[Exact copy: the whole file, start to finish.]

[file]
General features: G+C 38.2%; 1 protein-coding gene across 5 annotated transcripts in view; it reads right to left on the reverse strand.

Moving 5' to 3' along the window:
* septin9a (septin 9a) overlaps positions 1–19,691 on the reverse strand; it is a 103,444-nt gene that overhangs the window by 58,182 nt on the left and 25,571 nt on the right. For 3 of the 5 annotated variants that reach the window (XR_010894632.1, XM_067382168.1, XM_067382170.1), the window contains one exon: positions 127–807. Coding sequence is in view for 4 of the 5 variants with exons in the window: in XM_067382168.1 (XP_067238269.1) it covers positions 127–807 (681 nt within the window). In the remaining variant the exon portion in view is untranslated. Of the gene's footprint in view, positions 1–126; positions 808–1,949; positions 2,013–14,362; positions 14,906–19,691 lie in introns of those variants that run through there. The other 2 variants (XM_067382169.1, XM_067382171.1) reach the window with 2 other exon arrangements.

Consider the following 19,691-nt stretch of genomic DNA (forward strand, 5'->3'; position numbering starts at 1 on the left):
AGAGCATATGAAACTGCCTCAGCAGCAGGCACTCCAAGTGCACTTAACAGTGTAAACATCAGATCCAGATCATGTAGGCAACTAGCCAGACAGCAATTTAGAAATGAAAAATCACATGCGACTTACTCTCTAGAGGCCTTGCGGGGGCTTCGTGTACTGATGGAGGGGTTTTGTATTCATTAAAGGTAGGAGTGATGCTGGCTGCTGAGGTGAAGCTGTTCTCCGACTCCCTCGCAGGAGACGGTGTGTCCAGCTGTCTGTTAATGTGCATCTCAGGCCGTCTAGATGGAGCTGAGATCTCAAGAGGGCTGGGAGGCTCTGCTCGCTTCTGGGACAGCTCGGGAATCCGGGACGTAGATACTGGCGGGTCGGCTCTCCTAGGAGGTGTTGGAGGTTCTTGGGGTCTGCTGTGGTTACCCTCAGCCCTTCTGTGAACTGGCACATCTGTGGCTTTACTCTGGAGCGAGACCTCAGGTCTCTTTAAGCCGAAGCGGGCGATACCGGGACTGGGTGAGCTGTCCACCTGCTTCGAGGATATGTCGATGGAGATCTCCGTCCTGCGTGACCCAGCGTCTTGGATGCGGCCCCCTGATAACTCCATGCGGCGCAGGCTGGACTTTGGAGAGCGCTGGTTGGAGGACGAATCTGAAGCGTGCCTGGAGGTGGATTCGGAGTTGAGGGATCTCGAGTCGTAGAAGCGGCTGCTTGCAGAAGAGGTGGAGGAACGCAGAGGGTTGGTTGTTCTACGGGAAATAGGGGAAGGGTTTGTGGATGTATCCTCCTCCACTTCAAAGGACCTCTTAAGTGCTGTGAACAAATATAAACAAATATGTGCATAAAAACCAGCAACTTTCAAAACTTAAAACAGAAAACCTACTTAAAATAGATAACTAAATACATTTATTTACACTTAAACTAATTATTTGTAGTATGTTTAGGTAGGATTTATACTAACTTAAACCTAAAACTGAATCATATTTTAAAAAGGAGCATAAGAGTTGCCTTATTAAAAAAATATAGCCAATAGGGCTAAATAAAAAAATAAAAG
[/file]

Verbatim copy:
General features: G+C 38.2%; 1 protein-coding gene across 5 annotated transcripts in view; it reads right to left on the reverse strand.

Moving 5' to 3' along the window:
* septin9a (septin 9a) overlaps positions 1–19,691 on the reverse strand; it is a 103,444-nt gene that overhangs the window by 58,182 nt on the left and 25,571 nt on the right. For 3 of the 5 annotated variants that reach the window (XR_010894632.1, XM_067382168.1, XM_067382170.1), the window contains one exon: positions 127–807. Coding sequence is in view for 4 of the 5 variants with exons in the window: in XM_067382168.1 (XP_067238269.1) it covers positions 127–807 (681 nt within the window). In the remaining variant the exon portion in view is untranslated. Of the gene's footprint in view, positions 1–126; positions 808–1,949; positions 2,013–14,362; positions 14,906–19,691 lie in introns of those variants that run through there. The other 2 variants (XM_067382169.1, XM_067382171.1) reach the window with 2 other exon arrangements.

Consider the following 19,691-nt stretch of genomic DNA (forward strand, 5'->3'; position numbering starts at 1 on the left):
AGAGCATATGAAACTGCCTCAGCAGCAGGCACTCCAAGTGCACTTAACAGTGTAAACATCAGATCCAGATCATGTAGGCAACTAGCCAGACAGCAATTTAGAAATGAAAAATCACATGCGACTTACTCTCTAGAGGCCTTGCGGGGGCTTCGTGTACTGATGGAGGGGTTTTGTATTCATTAAAGGTAGGAGTGATGCTGGCTGCTGAGGTGAAGCTGTTCTCCGACTCCCTCGCAGGAGACGGTGTGTCCAGCTGTCTGTTAATGTGCATCTCAGGCCGTCTAGATGGAGCTGAGATCTCAAGAGGGCTGGGAGGCTCTGCTCGCTTCTGGGACAGCTCGGGAATCCGGGACGTAGATACTGGCGGGTCGGCTCTCCTAGGAGGTGTTGGAGGTTCTTGGGGTCTGCTGTGGTTACCCTCAGCCCTTCTGTGAACTGGCACATCTGTGGCTTTACTCTGGAGCGAGACCTCAGGTCTCTTTAAGCCGAAGCGGGCGATACCGGGACTGGGTGAGCTGTCCACCTGCTTCGAGGATATGTCGATGGAGATCTCCGTCCTGCGTGACCCAGCGTCTTGGATGCGGCCCCCTGATAACTCCATGCGGCGCAGGCTGGACTTTGGAGAGCGCTGGTTGGAGGACGAATCTGAAGCGTGCCTGGAGGTGGATTCGGAGTTGAGGGATCTCGAGTCGTAGAAGCGGCTGCTTGCAGAAGAGGTGGAGGAACGCAGAGGGTTGGTTGTTCTACGGGAAATAGGGGAAGGGTTTGTGGATGTATCCTCCTCCACTTCAAAGGACCTCTTAAGTGCTGTGAACAAATATAAACAAATATGTGCATAAAAACCAGCAACTTTCAAAACTTAAAACAGAAAACCTACTTAAAATAGATAACTAAATACATTTATTTACACTTAAACTAATTATTTGTAGTATGTTTAGGTAGGATTTATACTAACTTAAACCTAAAACTGAATCATATTTTAAAAAGGAGCATAAGAGTTGCCTTATTAAAAAAATATAGCCAATAGGGCTAAATAAAAAAATAAAAG